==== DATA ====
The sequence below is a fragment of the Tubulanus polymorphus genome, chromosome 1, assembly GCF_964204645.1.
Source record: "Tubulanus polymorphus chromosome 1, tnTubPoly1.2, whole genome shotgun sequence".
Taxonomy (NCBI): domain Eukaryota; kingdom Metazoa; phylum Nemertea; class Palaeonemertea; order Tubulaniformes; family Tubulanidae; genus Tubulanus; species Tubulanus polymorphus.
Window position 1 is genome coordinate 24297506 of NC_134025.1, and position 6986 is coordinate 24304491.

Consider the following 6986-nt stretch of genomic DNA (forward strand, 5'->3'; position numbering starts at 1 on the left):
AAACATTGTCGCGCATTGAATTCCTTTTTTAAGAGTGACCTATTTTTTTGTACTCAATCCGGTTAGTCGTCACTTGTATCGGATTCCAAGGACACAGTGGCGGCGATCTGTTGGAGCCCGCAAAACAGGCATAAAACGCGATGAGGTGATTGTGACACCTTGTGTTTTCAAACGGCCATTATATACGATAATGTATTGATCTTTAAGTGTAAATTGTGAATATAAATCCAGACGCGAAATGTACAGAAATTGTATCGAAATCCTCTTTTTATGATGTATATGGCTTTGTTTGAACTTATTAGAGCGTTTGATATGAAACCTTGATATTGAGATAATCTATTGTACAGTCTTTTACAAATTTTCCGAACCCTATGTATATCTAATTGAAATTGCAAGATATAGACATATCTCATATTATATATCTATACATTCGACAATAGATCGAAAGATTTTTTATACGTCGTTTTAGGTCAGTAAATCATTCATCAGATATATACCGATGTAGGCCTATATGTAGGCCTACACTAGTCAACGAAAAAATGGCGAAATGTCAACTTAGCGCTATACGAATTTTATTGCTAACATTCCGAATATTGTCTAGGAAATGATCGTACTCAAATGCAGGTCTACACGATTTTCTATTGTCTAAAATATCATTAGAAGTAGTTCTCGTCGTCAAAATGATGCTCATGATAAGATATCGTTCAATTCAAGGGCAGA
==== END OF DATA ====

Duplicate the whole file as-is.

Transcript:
The sequence below is a fragment of the Tubulanus polymorphus genome, chromosome 1, assembly GCF_964204645.1.
Source record: "Tubulanus polymorphus chromosome 1, tnTubPoly1.2, whole genome shotgun sequence".
Taxonomy (NCBI): domain Eukaryota; kingdom Metazoa; phylum Nemertea; class Palaeonemertea; order Tubulaniformes; family Tubulanidae; genus Tubulanus; species Tubulanus polymorphus.
Window position 1 is genome coordinate 24297506 of NC_134025.1, and position 6986 is coordinate 24304491.

Consider the following 6986-nt stretch of genomic DNA (forward strand, 5'->3'; position numbering starts at 1 on the left):
AAACATTGTCGCGCATTGAATTCCTTTTTTAAGAGTGACCTATTTTTTTGTACTCAATCCGGTTAGTCGTCACTTGTATCGGATTCCAAGGACACAGTGGCGGCGATCTGTTGGAGCCCGCAAAACAGGCATAAAACGCGATGAGGTGATTGTGACACCTTGTGTTTTCAAACGGCCATTATATACGATAATGTATTGATCTTTAAGTGTAAATTGTGAATATAAATCCAGACGCGAAATGTACAGAAATTGTATCGAAATCCTCTTTTTATGATGTATATGGCTTTGTTTGAACTTATTAGAGCGTTTGATATGAAACCTTGATATTGAGATAATCTATTGTACAGTCTTTTACAAATTTTCCGAACCCTATGTATATCTAATTGAAATTGCAAGATATAGACATATCTCATATTATATATCTATACATTCGACAATAGATCGAAAGATTTTTTATACGTCGTTTTAGGTCAGTAAATCATTCATCAGATATATACCGATGTAGGCCTATATGTAGGCCTACACTAGTCAACGAAAAAATGGCGAAATGTCAACTTAGCGCTATACGAATTTTATTGCTAACATTCCGAATATTGTCTAGGAAATGATCGTACTCAAATGCAGGTCTACACGATTTTCTATTGTCTAAAATATCATTAGAAGTAGTTCTCGTCGTCAAAATGATGCTCATGATAAGATATCGTTCAATTCAAGGGCAGA